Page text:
repurpose silo image creative visuals creator

Repurpose One Image For Three Projects

Last week, Chris and I had a shoot scheduled to help a local non-profit group. They needed video footage and still imagery from around the town to use in a marketing video to promote an event they have scheduled this summer. While this was a fun little outing, what can we do to repurpose the footage and/or images?


Image: Project

Inside of a silo.

One of our favorite spots is at the edge of town with several abandoned silos that were used, not too long ago, to store food. Ignoring all trespassing signs, I took a photo of the inside of the silo because the light and textures were screaming to be captured. An image like this is good to use in a video to put text on top, maybe even a title screen. Or…? What I’d use it for is probably much different than how they’ll use it.


Repurpose Image: Stock

Abstract from the inside of a silo.

For the second image, I applied a rectangular to polar filter that works really well with only certain images to create a unique abstract look. According to emails we receive from Shutterstock, abstract images are in demand. Since it takes only a few extra minutes, why not make an additional image and upload it? Everyone needs a passive income source, right?

When you look at an image, don’t take it at face value. Look beyond the main subject. In other words, look beyond the noun. I’ve recently focused on how powerful it is to think in adjectives and verbs. Not nouns. Then go one layer deeper and think about color, texture, shape, and repetition. Now you can explore unconventional ways to repurpose!


Repurpose Image: Social Media Post

Abstract image plus graphics.

This is a visual illustrating how we spend our time on the road.

At first glance the abstract image might not fit your needs, but what if we add graphics on top? What about a pie graph? What else could you do with this image? Maybe use it in an infographic or white paper? A social media post? Animate the graphics in a video with narration?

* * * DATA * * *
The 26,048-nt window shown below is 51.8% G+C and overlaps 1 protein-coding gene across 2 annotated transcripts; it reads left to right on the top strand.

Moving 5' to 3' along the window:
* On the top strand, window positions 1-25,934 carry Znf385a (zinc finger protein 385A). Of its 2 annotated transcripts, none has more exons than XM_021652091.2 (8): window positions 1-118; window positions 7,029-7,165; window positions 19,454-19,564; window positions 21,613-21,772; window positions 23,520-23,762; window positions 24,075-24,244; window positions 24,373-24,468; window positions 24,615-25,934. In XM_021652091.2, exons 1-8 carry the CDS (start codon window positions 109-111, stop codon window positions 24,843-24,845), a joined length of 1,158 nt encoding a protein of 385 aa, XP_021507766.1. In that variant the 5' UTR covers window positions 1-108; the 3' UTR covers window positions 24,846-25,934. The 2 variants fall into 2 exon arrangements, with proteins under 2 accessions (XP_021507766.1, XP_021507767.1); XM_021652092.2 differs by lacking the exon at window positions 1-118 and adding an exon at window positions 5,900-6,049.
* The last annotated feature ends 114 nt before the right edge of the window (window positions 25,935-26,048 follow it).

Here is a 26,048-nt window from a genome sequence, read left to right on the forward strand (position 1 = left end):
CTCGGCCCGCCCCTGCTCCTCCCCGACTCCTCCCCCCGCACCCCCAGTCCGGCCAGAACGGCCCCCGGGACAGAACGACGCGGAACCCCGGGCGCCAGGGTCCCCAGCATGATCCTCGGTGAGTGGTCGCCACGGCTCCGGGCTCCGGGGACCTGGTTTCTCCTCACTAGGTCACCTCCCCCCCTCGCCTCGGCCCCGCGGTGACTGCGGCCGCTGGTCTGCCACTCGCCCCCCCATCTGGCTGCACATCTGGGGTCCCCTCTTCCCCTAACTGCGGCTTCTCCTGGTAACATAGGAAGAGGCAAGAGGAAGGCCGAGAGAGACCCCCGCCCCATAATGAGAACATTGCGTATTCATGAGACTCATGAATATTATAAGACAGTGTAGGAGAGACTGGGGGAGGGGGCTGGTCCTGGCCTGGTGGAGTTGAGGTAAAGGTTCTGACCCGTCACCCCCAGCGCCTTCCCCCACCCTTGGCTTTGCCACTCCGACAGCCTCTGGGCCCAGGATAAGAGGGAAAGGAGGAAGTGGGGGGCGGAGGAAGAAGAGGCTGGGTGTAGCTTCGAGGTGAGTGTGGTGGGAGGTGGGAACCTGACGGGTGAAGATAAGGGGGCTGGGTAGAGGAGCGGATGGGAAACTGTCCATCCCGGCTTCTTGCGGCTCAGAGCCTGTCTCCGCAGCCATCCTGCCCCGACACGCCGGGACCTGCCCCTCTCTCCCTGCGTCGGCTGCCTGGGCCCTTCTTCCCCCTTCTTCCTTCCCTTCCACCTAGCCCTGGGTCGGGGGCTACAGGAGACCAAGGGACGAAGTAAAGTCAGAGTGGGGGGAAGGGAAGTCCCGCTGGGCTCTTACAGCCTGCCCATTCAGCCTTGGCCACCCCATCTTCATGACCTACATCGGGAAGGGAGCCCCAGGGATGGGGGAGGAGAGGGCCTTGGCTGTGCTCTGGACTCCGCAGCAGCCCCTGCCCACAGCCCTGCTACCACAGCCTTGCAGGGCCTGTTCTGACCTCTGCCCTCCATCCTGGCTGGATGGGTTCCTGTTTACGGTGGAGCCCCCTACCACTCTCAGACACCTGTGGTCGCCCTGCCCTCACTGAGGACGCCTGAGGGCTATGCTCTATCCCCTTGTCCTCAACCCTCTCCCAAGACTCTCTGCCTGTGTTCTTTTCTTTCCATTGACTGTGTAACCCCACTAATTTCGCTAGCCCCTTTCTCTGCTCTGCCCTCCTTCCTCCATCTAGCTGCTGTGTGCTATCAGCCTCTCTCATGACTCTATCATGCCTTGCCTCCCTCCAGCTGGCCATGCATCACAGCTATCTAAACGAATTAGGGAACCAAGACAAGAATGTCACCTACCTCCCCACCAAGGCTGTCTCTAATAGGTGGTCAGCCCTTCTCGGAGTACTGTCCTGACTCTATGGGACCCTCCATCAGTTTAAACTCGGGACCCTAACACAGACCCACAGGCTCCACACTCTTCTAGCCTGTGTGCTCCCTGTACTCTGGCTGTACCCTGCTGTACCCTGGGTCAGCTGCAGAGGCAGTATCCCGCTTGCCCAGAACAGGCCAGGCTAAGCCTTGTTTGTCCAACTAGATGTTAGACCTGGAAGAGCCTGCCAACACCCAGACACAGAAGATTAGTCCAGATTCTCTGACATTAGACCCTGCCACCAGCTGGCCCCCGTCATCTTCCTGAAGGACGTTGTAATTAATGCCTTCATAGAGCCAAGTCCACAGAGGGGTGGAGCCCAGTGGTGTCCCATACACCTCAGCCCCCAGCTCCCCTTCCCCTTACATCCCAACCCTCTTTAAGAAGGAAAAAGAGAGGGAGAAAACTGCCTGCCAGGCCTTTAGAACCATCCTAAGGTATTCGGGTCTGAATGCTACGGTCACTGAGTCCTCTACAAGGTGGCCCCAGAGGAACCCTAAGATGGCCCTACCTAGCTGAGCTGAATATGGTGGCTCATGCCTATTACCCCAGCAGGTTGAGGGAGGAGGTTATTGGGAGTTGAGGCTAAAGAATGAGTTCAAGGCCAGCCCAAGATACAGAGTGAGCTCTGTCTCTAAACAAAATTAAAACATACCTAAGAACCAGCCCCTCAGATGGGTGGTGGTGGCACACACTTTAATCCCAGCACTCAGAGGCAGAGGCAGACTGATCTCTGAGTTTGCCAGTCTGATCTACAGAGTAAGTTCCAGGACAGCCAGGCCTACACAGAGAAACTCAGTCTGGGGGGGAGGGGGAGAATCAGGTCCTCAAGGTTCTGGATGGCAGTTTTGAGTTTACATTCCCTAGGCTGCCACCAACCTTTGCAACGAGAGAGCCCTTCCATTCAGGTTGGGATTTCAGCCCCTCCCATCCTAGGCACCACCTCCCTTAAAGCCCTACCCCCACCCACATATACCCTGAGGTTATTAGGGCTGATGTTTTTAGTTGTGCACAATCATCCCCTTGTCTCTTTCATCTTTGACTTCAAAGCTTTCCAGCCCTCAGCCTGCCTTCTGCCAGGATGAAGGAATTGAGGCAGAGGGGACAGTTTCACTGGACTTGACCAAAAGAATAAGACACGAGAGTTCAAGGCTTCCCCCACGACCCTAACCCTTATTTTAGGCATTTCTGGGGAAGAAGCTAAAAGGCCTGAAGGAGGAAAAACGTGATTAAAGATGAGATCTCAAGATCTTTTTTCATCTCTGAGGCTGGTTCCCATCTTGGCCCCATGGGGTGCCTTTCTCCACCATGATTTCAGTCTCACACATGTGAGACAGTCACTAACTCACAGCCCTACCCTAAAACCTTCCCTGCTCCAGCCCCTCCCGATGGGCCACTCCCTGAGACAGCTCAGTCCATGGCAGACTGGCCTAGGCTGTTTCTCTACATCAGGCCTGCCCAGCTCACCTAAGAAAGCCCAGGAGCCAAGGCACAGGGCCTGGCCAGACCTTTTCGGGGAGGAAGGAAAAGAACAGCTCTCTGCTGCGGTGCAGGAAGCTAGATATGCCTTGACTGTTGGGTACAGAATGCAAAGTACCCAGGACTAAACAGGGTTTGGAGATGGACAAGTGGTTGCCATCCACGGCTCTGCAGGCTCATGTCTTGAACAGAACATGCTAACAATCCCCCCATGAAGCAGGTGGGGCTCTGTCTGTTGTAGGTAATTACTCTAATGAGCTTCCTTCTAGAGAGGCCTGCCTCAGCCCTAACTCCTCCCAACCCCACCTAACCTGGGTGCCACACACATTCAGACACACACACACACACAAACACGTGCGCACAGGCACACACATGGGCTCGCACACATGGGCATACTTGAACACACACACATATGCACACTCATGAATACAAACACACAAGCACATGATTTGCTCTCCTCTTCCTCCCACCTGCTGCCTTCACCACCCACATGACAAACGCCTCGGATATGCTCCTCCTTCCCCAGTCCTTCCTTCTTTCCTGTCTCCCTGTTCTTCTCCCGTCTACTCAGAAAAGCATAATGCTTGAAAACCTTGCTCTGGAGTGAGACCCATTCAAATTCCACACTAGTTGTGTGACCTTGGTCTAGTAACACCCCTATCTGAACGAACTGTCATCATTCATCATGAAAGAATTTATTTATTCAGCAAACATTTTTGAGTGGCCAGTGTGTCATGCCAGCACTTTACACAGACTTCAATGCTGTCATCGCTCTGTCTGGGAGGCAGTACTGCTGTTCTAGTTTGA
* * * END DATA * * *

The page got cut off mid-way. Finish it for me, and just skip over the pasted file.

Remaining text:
Think outside the noun. Then think in layers.

And think about what you’re good at when it comes to creating content, what streams of income or affiliations you already have set in place, and how you can complete more projects with fewer visual resources. After all, the visuals always take 10x longer to capture and edit than what you anticipate. Or is it just me that gets sucked in for hours upon hours playing with pixels?

Ideally, we’d love to have a solid workflow similar to this. The sky is the limit for repurposing images or footage. Having a pipeline of ideas, or known needs, is key. Since you’re already editing, it’s easy to edit for two or three additional messages in the same session. You’ve probably noticed that once you save, export, backup, and move onto the next project it’s easy to tuck those files away forever – where they’ll never be retrieved again unless the client calls. Don’t let that happen! Capitalize on your time, talent, and pipeline when you repurpose visual content.

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I’m an example of a vegetable soup mix of skills, accidentally culminated from my first and greatest passion: photography. Photography led to video, marketing, writing, and graphic design. As client requests morphed, that led to several website designs and then to instructing photography classes. Sprinkle in JavaScript coding, simply because it is fun to learn. Projects I’ve managed along the way have provided the good fortune for increasing knowledge of servers, browsers, databases, and other random tech stuff. Everything meshes together in one way or another as client needs ebb and flow. My visual content solutions are created based on current trends, technology, client needs, timeline, and budget.